And Paul wants his Gentile readers to understand that they are just as much a legitimate part of this Kingdom as their Jewish brothers and sisters in the faith. No one who is in Christ is an stranger, that means a foreigner, a tourist using a visa or temporary student or worker on a green card or passport. And no one is a resident alien, living among the people but not the real thing. Rebirth in Christ gives all who are in Christ an authentic birth certificate. A passport is no longer needed. There are no second-class citizens in the Kingdom of God, regardless of color, or ethnic background, or gender, or place of origin, or the way you dress. In the kingdom of God, those boundaries, those walls that so often divide us as human beings, are not recognized. Yes, there is a boundary. All who are in Christ are a part of this kingdom. All who are not in Christ are not a part of this kingdom, but the invitation is open to join. No other walls are recognized.


The second image Paul uses is of a family. Look at the second half of V. 19. “Members of the household of God.” Paul goes right from Kingdom imagery to family imagery. This imagery is more intimate. We are, again together, no boundaries, children of God. Members of the household of God. That means that we enjoy his welcome, his bounty, his presence, and his protection. The word brethren, which actually means “brothers and sisters,” although we don’t usually translate it that way, is the most common word for Christians in the New Testament, by far. We are a family of faith. Our church should have the feel of family, not of a club. Our worship involves all of us in a family experience, not most of us watching the performance of a few.


So the first image Paul uses for the church is the Kingdom of God, the second is the family of God, and the third is the temple of God. Look at Vv. 20-22. We are together growing into a holy temple in the Lord. And the cornerstone of that temple is Christ himself. Scholars disagree on what type of stone exactly Paul was referring to. The cornerstone of a building was the first stone laid. The base of the foundation. And it had to be laid true because it served as the orienting point for the rest of the building. Everything else had to align with one of the sides of that one stone. It’s exact placement was critical. And it might be this type of stone to which Paul was referring, or he could have been referring to the top cornerstone of a corner, which ties two walls together. It is likely that he allowed for both, although in this context the second meaning was probably forefront in his mind, because he’s talking about the bringing together of diverse peoples into the people of God. Christ himself is the orienting point for the church, regardless of where we find ourselves or what we find ourselves doing. Our point of orientation isn’t a building. It isn’t a program. The church is made up of people who are connected to Christ. That is why we call ourselves Christ Church. Christ is the driving force of all that we do, whether it be paving a parking lot, or making the sanctuary more livable in the summer through air conditioning, or feeding the hungry, or housing the homeless, or comforting the lonely, or growing together as apprentices of Jesus. “Christ alone is our cornerstone”, as the song says. Not our denomination, or lack of one. Not our organization. Not our name. Not our style of worship or preaching. Not our food pantry or community meal or youth ministry. Christ alone is our cornerstone.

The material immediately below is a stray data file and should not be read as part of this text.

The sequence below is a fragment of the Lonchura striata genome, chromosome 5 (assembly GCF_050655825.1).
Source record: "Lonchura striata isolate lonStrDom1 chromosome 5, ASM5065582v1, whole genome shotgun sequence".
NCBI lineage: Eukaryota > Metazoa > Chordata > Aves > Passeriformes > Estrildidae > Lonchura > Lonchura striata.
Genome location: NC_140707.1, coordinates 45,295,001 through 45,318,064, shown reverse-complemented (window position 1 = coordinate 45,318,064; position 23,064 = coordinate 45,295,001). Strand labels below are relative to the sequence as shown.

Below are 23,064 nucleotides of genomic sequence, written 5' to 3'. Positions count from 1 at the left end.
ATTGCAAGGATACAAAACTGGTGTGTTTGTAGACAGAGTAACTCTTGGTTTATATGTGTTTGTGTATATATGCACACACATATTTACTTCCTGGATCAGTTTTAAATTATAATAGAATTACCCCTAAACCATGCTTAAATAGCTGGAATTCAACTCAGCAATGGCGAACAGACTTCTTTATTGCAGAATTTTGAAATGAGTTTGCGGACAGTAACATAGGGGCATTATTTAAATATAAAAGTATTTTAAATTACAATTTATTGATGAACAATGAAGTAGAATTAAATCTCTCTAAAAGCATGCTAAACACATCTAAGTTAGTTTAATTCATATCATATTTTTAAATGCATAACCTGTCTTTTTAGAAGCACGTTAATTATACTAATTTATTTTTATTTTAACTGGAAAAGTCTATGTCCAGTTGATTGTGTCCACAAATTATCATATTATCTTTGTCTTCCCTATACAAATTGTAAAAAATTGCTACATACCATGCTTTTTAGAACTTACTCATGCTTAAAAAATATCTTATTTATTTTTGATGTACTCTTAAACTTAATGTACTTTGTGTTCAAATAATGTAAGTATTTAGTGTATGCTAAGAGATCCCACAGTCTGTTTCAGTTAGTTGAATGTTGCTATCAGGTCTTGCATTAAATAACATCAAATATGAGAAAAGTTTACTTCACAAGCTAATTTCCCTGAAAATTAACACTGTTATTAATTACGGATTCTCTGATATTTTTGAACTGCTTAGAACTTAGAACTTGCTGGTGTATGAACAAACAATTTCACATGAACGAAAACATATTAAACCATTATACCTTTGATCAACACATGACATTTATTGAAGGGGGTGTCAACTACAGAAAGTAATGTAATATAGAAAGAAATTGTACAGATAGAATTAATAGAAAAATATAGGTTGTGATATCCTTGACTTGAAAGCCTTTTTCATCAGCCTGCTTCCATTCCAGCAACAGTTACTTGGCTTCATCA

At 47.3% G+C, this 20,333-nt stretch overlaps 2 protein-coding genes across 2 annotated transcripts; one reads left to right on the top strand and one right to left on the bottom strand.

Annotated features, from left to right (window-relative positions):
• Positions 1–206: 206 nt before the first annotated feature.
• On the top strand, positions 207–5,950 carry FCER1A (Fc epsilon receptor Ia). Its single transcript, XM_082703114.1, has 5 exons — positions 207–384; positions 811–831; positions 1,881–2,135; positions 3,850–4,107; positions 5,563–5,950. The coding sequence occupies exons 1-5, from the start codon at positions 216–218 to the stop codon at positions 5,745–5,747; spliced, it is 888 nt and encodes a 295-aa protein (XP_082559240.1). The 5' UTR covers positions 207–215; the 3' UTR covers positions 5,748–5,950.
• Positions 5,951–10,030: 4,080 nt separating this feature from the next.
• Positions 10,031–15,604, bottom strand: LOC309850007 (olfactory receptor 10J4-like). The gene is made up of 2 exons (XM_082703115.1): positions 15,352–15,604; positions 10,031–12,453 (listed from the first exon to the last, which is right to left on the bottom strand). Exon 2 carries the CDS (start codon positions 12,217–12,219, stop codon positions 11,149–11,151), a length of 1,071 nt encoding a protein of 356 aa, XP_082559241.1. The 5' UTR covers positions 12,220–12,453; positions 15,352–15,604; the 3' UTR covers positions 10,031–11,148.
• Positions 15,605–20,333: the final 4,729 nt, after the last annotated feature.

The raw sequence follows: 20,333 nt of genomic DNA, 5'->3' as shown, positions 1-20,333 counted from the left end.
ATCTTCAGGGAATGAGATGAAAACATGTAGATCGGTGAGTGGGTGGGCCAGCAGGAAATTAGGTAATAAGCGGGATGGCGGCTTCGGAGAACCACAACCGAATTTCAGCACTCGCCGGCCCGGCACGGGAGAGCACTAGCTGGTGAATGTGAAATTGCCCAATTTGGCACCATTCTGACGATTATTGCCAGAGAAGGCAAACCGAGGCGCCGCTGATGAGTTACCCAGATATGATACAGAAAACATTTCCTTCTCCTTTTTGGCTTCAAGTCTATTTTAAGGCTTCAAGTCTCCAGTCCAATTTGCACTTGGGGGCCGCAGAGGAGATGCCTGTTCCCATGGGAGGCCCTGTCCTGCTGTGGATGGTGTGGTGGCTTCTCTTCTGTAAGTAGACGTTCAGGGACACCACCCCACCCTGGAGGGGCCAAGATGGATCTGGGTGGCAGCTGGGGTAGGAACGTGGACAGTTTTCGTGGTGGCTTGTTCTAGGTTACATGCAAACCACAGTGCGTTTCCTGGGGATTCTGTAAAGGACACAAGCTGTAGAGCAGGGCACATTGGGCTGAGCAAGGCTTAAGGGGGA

And the foundation, based on that cornerstone, is the “apostles and prophets.” Now, the way in which Paul uses these specific words means that he is speaking explicitly of the original apostles, those who SAW Jesus, the disciples and James and Paul and a few others, and the prophets in this context were those who were preaching the good news of Jesus in the first days of the church. In other words, people like Mark and Luke. They were the people writing what we now know as the New Testament, the people through whom God was completing his Word. With Christ as the cornerstone, the foundation is the Word of God, first presented in the Old Testament and then fully revealed in the New Testament.


And upon the foundation of the Word of God, with Christ as the cornerstone, we are each stones being formed TOGETHER into a holy temple in the Lord. St. Peter wrote that “…you yourselves like living stones are being built up as a spiritual house …” The temple of God, the house of God, is made up of living stones, each stone a person who follows Jesus. Together we are the house of God. Do you feel the sense in which Paul is hammering home the words “all,” “together,” “unity,” “no walls” in Ephesians 2? That’s because this is exactly what he is doing. Here he had to remind the Gentile believers that they were as much a part of the house of God as their Jewish brothers and sisters. In Romans, he had to remind the Gentiles not to look down on their Jewish brothers and sisters. “But if some of the branches were broken off, and you, although a wild olive shoot, were grafted in among the others and now share in the nourishing root of the olive tree, do not be arrogant toward the branches. If you are, remember it is not you who support the root, but the root that supports you” (Rom. 11:17-18). The root was the Jewish believers, and the wild olive shoot was the Gentile, non-Jewish believers. Same problem, just the other direction. Because we like to build walls. But Paul dealt with it in the same way. We are either in Christ, or not in Christ, a part of the house of God, or not a part of the house of God. And to all of those not yet in Christ, the invitation is open to become a living stone in the house of God. This means that every person you have ever met, know now, and will ever meet, whether you are here worshipping God, or downtown on the street, or in a prison, or a hospital … every person is either a brother or sister in Christ or a potential brother or sister in Christ. One pastor said that every other wall we build is an offence to Christ, who brings us together as one in him, and to the world, which is supposed to see our unity in Christ alone as the strongest evidence of the power and love of Christ at work in our midst. It is our ability to be a racially, politically, ethnically diverse community united in Christ that will draw the world to Christ.